The compelling story is communicated along with why it’s so important to the company and the employees. I’m here as a resource and for support. It’s critical that you get maximum engagement from the get-go. These are some of the things I provide to you to make sure the kickoff is a success.
- A suggested communications plan, plus communications templates
- Suggested timeline for rollout of all initiatives
- Suggested format for the kickoff meeting
- Description of what executives accomplished and announcing what they will be doing
- Description of manager’s meetings and what they will be doing
- Description of managers’ and frontline’s meetings and what they will be doing
- Announcing software training and describing how it’s integral to a successful transformation
Step 3: Pre-Work for Managers
We provide efficient pre-work before each week’s session—interactive video training. These videos set the foundation for the upcoming week’s work. The objective is to get the managers thinking about relevant questions and issues the managers want to resolve.
The videos are 5-15 minutes long. Managers can easily fit them in during lunch. We recommend a review of next week’s work immediately after each weekly session. That gives managers a full week to pay attention to and think about issues for the upcoming work. We put a focus on looking for gaps and profit leakage.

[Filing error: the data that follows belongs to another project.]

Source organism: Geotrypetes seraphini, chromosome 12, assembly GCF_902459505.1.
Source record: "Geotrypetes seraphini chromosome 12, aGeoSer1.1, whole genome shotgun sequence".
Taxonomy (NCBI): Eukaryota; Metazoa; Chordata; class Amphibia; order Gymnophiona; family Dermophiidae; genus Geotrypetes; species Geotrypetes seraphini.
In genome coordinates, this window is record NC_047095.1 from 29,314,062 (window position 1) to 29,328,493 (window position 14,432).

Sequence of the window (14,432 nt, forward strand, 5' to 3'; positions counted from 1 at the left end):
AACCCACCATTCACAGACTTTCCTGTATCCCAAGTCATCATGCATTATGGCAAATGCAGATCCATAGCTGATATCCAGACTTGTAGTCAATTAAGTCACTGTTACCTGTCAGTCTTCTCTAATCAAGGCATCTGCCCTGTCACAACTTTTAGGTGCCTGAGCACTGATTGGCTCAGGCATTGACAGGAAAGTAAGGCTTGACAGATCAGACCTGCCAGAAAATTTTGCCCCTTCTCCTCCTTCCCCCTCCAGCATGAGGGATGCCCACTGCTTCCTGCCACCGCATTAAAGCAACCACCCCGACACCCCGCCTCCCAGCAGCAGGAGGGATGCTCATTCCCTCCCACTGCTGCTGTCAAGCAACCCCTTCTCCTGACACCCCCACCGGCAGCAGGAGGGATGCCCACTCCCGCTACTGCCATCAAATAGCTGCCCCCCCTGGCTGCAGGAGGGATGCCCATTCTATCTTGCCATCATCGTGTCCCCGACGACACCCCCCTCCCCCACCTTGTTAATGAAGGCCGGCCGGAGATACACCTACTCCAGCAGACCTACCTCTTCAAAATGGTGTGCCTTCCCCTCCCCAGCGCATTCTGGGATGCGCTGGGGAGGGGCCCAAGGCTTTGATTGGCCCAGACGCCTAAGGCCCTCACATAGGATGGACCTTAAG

The lengths of the sessions may vary. Managers need to schedule open-endedly to allow time for the variability.
It’s Important You Understand How It Works
You’re Sitting There Considering This Program
You’re not going to buy a suite of programs unless you understand it.
Not just a surface-level understanding either, but an in-depth understanding. You want all the details, so you can prove to yourself that it WILL work for you. Here’s how the Align Your Operation program works.
Phase 2—Managers’ Weekly Rebuild Of Operating Systems
At this point, we move into an 11-week weekly rebuild of operating systems. Managers work together every week to assess each existing system. If there is no system in place, they create one. Doing so could involve both major changes and simple tweaks.
Week after week, we optimize each operating system. Our objectives are to create an overall flawless operating system that is both more agile and scalable.
- Week 1: Collaboration/Culture System
- Week 2: Asset Management System
- Week 3: Work Management System—Work Planning System
- Week 4: Build Software Nomenclature System
- Week 5: Work Management System—Work Scheduling System